The votaries of the latter, however, do not entertain the liberal’s enterprise. “Be at liberty to create your paradise elsewhere; do not sully our practices with your inferior touch”, they tell him. When he expresses his avuncular concern for them with the ever gainful pretext of their numerical inferiority in society, owing to which they must be ‘protected’ from ‘majoritarian tyranny’, it is not out of condescension, but out of a deep-seated fear of his fate otherwise. He is a slave to them, and they harbour not the faintest respect for him. For, he has likely been born into a family of the adherents of the former religion, and they view his liberalism as his self-effacing, self-loathing eschewal of his identity. His existence, therefore, is pitiable and miserable. He cannot face his own without a deep ignominy gnawing at him, and he can never hope to persuade those he professes to ‘protect’ to his progressive views.
Unless, of course, he finds his likes in abundance, and conveniently in positions of power; a power which is fated to be so used as to satiate their insatiable avarice. Then, his existence is not miserable, for he can much profit from the friendship of those likes, which is inevitable. If blessed with eloquence, and the fine art of shedding tears and presenting a learned, concerned countenance, he may even sustain solely on lecture tours and mediocre but superficially compelling books. Much the same may be said of his friends. After all, they are all obsequious to mediocrity, and, discerning that their opulence rests secure only by the defence of their ecosystem, they must defend one another, mostly through calumny, from the inevitable tide of incisive critiques. Then, the said liberal need not even face his own; he could rest secure in a manor in the elite demesnes of any city he may elect, preferably the national capital. He need not then be concerned with the burdens of a conscience.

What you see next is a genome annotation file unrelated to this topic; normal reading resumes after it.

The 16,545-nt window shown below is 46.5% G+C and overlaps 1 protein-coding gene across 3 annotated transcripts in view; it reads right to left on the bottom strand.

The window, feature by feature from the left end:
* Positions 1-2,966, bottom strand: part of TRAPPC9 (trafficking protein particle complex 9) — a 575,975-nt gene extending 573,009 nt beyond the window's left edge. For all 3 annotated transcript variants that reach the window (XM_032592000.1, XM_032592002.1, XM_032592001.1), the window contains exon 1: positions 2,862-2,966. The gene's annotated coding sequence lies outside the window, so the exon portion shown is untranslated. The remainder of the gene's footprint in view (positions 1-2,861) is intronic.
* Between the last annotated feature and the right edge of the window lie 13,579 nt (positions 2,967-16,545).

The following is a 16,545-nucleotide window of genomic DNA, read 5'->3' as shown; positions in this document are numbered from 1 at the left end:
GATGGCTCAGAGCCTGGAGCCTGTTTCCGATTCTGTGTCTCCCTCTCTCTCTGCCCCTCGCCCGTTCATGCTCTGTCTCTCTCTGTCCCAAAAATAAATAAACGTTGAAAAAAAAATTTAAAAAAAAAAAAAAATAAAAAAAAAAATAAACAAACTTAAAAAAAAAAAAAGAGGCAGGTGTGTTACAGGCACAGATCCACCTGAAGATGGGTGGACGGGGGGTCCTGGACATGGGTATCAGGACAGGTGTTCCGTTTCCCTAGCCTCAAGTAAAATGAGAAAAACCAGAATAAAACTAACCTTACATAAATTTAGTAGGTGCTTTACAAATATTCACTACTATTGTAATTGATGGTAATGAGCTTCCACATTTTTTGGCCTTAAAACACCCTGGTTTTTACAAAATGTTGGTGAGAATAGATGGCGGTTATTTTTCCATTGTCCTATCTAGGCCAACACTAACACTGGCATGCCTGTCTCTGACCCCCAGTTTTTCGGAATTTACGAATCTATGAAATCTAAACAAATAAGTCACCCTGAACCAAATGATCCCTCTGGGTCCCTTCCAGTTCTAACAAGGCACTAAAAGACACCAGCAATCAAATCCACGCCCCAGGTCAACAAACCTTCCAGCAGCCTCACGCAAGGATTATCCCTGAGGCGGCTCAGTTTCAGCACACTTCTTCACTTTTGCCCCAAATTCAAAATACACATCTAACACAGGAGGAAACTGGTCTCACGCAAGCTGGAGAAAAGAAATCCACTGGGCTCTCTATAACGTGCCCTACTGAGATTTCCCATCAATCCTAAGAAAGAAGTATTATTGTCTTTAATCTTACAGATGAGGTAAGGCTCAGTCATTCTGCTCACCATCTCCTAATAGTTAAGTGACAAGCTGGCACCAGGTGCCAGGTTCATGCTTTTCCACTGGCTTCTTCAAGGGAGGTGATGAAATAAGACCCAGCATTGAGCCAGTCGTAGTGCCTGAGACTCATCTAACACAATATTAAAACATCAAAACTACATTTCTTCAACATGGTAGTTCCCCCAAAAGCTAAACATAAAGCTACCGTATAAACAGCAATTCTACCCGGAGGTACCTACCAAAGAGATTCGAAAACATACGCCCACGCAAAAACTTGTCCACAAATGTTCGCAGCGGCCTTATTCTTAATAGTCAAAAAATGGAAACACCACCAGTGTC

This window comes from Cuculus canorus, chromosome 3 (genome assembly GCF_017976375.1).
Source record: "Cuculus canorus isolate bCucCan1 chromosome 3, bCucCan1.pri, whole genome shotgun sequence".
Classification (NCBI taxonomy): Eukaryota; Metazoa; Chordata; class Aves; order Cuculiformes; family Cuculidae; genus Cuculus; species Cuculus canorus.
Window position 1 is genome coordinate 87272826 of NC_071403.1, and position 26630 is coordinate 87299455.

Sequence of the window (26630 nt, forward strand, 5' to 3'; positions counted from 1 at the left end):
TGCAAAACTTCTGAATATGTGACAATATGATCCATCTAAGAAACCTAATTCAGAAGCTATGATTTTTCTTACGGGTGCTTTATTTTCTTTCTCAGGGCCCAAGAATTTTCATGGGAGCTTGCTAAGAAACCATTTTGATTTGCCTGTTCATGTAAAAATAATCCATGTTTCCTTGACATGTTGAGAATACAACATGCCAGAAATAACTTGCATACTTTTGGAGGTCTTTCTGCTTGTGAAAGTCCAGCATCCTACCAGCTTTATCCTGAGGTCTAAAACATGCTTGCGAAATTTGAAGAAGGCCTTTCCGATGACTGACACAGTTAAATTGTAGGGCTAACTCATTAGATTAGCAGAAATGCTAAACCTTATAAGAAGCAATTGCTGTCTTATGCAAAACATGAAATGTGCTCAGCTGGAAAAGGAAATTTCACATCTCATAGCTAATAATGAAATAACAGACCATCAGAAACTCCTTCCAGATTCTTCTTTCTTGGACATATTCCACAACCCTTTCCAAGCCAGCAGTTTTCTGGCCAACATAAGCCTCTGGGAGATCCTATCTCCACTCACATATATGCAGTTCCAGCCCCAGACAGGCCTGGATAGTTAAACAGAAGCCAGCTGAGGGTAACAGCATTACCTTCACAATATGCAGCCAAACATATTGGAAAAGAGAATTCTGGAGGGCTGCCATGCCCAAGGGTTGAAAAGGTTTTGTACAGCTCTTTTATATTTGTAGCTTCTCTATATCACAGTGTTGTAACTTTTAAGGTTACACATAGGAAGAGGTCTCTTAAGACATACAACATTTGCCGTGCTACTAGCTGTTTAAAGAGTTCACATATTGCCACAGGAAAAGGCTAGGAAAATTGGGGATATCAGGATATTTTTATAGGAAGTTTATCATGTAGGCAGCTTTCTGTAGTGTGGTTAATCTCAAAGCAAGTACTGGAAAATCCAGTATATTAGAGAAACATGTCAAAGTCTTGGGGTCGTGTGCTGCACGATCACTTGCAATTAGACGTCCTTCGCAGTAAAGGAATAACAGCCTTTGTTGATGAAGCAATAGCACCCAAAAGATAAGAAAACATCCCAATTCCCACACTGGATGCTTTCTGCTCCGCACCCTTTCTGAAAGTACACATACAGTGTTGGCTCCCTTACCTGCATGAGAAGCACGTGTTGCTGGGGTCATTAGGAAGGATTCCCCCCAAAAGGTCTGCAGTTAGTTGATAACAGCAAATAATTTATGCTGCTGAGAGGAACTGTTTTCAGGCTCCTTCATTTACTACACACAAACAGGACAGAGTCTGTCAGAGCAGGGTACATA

This, to my mind, is a satisfying explanation of why an evidently communal creature, inasmuch as he is prejudiced against Hinduism alone, styles himself a liberal. And that such an appellation should be regarded as valid, is testimony both to the intellectual torpor of a much wounded society, and to the antipathy of the state against Hinduism. The Hindus, therefore, are not wholly mistaken in regarding the Indian state as designedly anti-Hindu. If Hinduism has survived, despite such mediocrity, apathy and antipathy, it is owing to the perseverance of its followers, and the influence of such organizations as the RSS.